In its six case studies, The Dynamics of Gender in Early Modern France works out a model for (early modern) gender, which is articulated in the introduction. The book comprises essays on the construction of women: three in texts by male and three by female writers, including Racine, Fénelon, Poulain de la Barre, in the first part; La Guette, La Fayette and Sévigné, in the second. These studies thus also take up different genres: satire, tragedy and treatise; memoir, novella and letter-writing. Since gender is a relational construct, each chapter considers as well specific textual and contextual representations of men. In every instance, Stanton looks for signs of conformity to-and deviations from-normative gender scripts.
Read alsoLearning and Literacy in Female Hands, 1520-1698
Focusing on the unusual learning and schooling of women in early modern England, this study explores how and why women wrote, the myriad forms their alphabets could assume, and the shape which vernacular literacy acquired in their hands. Elizabeth Mazzola argues that early modern women's writings often challenged the lessons of their male…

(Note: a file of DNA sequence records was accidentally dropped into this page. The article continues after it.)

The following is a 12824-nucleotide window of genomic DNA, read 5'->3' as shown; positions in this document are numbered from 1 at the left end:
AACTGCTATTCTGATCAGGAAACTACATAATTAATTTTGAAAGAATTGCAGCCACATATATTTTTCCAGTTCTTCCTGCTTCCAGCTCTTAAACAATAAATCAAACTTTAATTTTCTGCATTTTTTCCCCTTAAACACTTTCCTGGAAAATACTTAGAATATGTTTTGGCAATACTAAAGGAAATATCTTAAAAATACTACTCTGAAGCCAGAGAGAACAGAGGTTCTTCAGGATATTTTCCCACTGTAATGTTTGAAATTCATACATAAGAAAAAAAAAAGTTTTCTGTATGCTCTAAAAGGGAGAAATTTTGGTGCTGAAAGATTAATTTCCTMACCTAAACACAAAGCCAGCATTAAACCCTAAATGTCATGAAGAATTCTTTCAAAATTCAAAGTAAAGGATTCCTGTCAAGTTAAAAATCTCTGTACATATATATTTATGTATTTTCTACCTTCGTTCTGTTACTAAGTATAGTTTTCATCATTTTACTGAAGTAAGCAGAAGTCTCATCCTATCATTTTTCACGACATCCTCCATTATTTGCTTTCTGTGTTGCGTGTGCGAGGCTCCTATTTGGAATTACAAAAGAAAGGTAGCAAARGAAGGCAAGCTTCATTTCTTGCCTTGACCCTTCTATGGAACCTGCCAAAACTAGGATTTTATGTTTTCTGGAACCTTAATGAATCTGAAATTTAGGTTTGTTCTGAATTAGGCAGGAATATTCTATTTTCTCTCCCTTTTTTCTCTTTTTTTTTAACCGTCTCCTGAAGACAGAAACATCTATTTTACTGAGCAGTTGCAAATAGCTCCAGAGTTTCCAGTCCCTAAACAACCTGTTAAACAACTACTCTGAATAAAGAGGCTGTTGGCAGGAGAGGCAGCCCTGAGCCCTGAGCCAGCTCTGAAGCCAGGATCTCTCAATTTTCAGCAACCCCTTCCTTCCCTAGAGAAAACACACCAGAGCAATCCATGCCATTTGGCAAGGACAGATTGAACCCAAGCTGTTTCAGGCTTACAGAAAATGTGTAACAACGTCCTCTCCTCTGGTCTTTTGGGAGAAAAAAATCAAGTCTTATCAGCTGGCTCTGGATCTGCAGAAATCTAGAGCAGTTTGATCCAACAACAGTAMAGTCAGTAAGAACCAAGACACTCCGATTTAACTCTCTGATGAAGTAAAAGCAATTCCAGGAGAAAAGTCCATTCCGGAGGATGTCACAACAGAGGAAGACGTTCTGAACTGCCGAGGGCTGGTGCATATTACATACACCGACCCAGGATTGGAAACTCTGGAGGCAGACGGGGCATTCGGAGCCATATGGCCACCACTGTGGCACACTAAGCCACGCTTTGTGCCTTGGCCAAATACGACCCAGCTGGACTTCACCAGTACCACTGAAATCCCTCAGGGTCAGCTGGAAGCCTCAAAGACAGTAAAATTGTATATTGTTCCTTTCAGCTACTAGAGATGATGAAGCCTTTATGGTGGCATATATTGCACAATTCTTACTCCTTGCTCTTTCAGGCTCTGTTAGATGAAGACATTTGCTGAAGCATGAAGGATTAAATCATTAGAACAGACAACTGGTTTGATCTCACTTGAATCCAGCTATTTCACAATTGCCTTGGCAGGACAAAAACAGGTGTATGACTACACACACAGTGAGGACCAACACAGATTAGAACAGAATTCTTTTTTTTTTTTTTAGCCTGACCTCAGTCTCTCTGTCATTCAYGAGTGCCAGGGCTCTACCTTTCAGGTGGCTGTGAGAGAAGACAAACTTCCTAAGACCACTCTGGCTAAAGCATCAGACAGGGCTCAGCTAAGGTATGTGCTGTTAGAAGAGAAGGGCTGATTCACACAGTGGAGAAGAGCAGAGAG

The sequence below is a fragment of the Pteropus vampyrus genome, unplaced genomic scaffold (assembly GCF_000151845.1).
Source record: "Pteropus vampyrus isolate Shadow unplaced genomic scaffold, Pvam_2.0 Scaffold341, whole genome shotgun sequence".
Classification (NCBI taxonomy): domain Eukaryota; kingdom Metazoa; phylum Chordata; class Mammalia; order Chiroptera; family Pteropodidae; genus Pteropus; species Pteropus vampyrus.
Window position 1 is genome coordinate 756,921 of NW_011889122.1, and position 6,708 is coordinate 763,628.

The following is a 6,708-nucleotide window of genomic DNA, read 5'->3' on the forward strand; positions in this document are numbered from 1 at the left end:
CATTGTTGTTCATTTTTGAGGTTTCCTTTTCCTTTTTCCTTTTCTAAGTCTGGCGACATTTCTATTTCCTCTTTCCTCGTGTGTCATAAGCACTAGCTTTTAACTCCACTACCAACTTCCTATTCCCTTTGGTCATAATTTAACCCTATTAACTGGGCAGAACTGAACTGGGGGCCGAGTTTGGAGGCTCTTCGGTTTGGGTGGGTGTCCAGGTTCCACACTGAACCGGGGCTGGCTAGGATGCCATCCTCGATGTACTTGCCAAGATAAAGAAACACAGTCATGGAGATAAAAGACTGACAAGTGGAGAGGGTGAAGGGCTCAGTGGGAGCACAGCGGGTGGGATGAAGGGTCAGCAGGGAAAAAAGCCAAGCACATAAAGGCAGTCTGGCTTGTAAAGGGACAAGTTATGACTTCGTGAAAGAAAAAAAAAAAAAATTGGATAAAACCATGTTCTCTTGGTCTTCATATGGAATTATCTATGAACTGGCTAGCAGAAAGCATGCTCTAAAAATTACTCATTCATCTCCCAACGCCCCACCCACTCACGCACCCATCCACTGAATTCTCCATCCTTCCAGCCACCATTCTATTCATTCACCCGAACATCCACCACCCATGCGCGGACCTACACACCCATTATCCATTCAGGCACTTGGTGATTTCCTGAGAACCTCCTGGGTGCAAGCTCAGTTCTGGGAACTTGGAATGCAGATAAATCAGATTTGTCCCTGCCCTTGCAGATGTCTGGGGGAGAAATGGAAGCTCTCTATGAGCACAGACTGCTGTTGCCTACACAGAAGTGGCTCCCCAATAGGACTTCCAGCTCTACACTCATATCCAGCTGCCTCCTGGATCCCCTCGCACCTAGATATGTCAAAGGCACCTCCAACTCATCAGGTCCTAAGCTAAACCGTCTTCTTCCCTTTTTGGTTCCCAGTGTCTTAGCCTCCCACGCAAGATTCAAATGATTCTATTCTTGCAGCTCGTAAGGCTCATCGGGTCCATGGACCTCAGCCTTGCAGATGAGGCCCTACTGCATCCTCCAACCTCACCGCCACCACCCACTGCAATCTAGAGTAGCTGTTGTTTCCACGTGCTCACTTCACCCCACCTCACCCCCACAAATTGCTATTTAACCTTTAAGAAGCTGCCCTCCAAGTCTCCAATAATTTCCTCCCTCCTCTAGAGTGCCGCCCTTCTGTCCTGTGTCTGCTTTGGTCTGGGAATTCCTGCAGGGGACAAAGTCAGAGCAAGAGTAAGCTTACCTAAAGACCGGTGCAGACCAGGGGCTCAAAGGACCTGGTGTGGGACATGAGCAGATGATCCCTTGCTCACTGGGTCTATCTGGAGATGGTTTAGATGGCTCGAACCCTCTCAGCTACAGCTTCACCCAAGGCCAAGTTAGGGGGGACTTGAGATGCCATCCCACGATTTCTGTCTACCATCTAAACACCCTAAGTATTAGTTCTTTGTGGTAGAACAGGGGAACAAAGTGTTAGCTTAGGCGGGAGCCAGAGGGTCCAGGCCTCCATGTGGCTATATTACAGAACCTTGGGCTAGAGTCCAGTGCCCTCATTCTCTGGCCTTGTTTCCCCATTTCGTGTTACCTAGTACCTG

The Dynamics of Gender adds a new dimension to early modern French literary and cultural studies: it incorporates a dynamic (shifting) theory of gender, and it engages both contemporary critical theory and literary historical readings of primary texts and established concepts in the field. This book emphasizes the central importance of historical context and close reading from a feminist perspective, which it also interrogates as a practice. The Afterword examines some of the meanings of reading-as-a-feminist.